Amy L. Hartman, PhD
Research Manager, RBL|
Research Assistant Professor
Infectious Disease & Microbiology
3501 Fifth Avenue
Pittsburgh, Pennsylvania 15261
Phone: (412) 648-8765
Fax: (412) 648-8917
Phone: (412) 648-1922
Bethel, Laura M
Caroline, Amy Lee
Hartman, Amy Lynn
Powell, Diana Sue
Dr. Hartman received her bachelor's degree in Biology from Washington and Jefferson College in 1998. She received her Ph.D. in Molecular Virology from the Department of Molecular Genetics and Biochemistry at the University of Pittsburgh School of Medicine in 2003. Her graduate thesis was done in the laboratory of Mickey Murphey-Corb, Ph.D. and focused on host factors controlling Simian Immunodeficiency Virus (SIV) infection in rhesus macaques.
Amy then did a post-doctoral fellowship in the Special Pathogens Branch at the Centers for Disease Control and Prevention in Atlanta, GA under Stuart Nichol, Ph.D. Her work focused on viral virulence factors contributing to severe disease induced by infection with Ebola Zaire virus.
Amy returned to the University of Pittsburgh in 2007 as the Research Manager of the Regional Biocontainment Laboratory as well as Research Instructor in the Department of Infectious Disease and Microbiology in the Graduate School of Public Health.
Dr. Hartman's research currently focuses on development of animal models for Rift Valley Fever virus (RVFV) after aerosol infection. With funding from the Department of Defense, the goal is to develop animal models that mimic the different disease outcomes seen in humans after RVFV infection. Well-defined disease models will be useful for testing potential vaccines and therapeutics that can be used to protect the US military and civilian populations.
- Bales, J.M., D.S. Powell, L.M. Bethel, D.S. Reed, and A.L. Hartman. Choice of inbred rat strain impacts lethality and disease course after respiratory infection with Rift Valley Fever Virus. 2012. Frontiers in Cellular Infection Microbiology. 2(105):1-14.
- Hartman, A.L., K.S. Cole, and L.C. Homer. Verification of Inactivation Methods for Removal of Biological Materials from a Biosafety Level-3 Select Agent Facility. 2012. Applied Biosafety: Journal of the American Biological Safety Association. 17(2):70-75.
Homer, L.C., A.L. Hartman, D.T. Heflin, A.M. Trichel, D.S. Reed, and K.S. Cole. 2011. Enhancement of the Mentored Training Program for Investigative Staff at the University of Pittsburgh Regional Biocontainment Laboratory. Applied Biosafety: Journal of the American Biological Safety Association. 16(4):231-239.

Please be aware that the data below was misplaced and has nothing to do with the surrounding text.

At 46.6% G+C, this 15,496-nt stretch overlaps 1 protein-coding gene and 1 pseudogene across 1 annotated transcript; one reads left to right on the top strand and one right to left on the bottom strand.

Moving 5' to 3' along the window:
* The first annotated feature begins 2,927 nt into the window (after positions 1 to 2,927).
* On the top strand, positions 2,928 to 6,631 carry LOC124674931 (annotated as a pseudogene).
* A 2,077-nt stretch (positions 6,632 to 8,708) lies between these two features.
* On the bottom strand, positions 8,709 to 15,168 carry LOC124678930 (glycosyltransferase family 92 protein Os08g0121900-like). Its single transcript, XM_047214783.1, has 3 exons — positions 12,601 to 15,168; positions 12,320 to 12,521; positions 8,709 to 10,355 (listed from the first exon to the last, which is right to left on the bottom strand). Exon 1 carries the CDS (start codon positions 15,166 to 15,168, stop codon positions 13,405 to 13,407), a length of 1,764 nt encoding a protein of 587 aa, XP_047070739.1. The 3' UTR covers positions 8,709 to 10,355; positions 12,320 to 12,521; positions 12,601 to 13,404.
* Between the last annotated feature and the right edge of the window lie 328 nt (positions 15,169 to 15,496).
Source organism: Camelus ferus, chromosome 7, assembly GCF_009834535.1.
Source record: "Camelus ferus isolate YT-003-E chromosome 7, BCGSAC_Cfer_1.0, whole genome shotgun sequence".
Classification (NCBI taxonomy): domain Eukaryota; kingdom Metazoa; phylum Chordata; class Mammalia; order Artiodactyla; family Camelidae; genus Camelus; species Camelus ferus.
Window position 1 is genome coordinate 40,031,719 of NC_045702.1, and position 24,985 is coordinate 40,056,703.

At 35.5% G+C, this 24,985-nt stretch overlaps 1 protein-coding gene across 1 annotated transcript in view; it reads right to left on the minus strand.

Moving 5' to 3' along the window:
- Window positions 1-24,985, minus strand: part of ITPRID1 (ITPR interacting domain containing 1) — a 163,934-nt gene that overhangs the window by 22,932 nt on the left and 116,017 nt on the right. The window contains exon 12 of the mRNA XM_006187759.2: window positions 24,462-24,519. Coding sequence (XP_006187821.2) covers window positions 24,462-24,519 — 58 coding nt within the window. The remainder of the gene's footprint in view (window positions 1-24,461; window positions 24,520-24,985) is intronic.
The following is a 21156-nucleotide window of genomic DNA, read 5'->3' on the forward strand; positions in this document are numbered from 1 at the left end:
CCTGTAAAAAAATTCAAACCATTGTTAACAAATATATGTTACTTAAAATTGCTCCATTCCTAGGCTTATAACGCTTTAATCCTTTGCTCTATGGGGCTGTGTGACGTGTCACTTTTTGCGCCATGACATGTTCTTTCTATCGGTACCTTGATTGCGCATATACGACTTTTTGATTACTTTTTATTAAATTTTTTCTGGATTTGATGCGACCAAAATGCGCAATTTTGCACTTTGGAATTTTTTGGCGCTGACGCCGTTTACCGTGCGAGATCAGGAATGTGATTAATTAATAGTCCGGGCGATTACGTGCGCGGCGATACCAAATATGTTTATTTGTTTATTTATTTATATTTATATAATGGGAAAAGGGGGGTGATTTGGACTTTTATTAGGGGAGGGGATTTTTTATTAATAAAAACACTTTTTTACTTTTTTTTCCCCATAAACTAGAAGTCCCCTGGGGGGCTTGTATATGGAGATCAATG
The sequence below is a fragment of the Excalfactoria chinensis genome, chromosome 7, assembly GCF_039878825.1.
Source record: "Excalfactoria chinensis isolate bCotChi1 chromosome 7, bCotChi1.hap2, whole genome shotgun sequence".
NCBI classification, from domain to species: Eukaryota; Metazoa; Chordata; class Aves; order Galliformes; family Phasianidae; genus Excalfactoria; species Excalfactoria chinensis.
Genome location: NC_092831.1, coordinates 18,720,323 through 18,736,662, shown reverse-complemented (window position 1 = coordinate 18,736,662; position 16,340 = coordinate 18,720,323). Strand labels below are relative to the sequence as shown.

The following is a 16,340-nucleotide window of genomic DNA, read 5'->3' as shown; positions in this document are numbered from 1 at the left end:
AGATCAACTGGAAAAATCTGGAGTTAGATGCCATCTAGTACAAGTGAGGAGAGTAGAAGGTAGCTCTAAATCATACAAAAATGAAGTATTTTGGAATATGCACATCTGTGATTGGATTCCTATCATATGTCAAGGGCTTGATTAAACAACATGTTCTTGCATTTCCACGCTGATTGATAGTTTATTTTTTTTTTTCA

- Ross TM, Bhardwaj N, Bissel SJ, Hartman AL, Smith DR. Animal models of Rift Valley fever virus infection. Virus Res. 2011 Nov 4. [Epub ahead of print.PMID:22086058
- Hartman, A.L., L.C. Homer, A.M. Trichel, D. Fisher, J. Frerotte, and K.S. Cole. 2010. Evolution of a Facility-Specific BSL-3 Training Program for the University of Pittsburgh Regional Biocontainment Laboratory. Applied Biosafety: Journal of the American Biological Safety Association. 15(3):137-141.
- Bird BH, Githinji JW, Macharia JM, Kasiiti JL, Muriithi RM, Gacheru SG, Musaa JO, Towner JS, Reeder SA, Oliver JB, Stevens TL, Erickson BR, Morgan LT, Khristova ML, Hartman AL, Comer JA, Rollin PE, Ksiazek TG, Nichol ST. Multiple virus lineages sharing recent common ancestry were associated with a Large Rift Valley fever outbreak among livestock in Kenya during 2006-2007. J Virol. 2008 Nov;82(22):11152-66. Epub 2008 Sep 10. PMID:18786992
- Hartman AL, Ling L, Nichol ST, Hibberd ML. Whole-genome expression profiling reveals that inhibition of host innate immune response pathways by Ebola virus can be reversed by a single amino acid change in the VP35 protein. J Virol. 2008 Jun;82(11):5348-58. Epub 2008 Mar 19. PMID:18353943
- Hartman AL, Bird BH, Towner JS, Antoniadou ZA, Zaki SR, Nichol ST. Inhibition of IRF-3 activation by VP35 is critical for the high level of virulence of ebola virus. J Virol. 2008 Mar;82(6):2699-704. Epub 2008 Jan 16. PMID:18199658
- Bird BH, Albariño CG, Hartman AL, Erickson BR, Ksiazek TG, Nichol ST. Rift valley fever virus lacking the NSs and NSm genes is highly attenuated, confers protective immunity from virulent virus challenge, and allows for differential identification of infected and vaccinated animals. J Virol. 2008 Mar;82(6):2681-91. Epub 2008 Jan 16. PMID:18199647
- Hartman AL, Dover JE, Towner JS, Nichol ST. Reverse genetic generation of recombinant Zaire Ebola viruses containing disrupted IRF-3 inhibitory domains results in attenuated virus growth in vitro and higher levels of IRF-3 activation without inhibiting viral transcription or replication.
J Virol. 2006 Jul;80(13):6430-40. PMID:16775331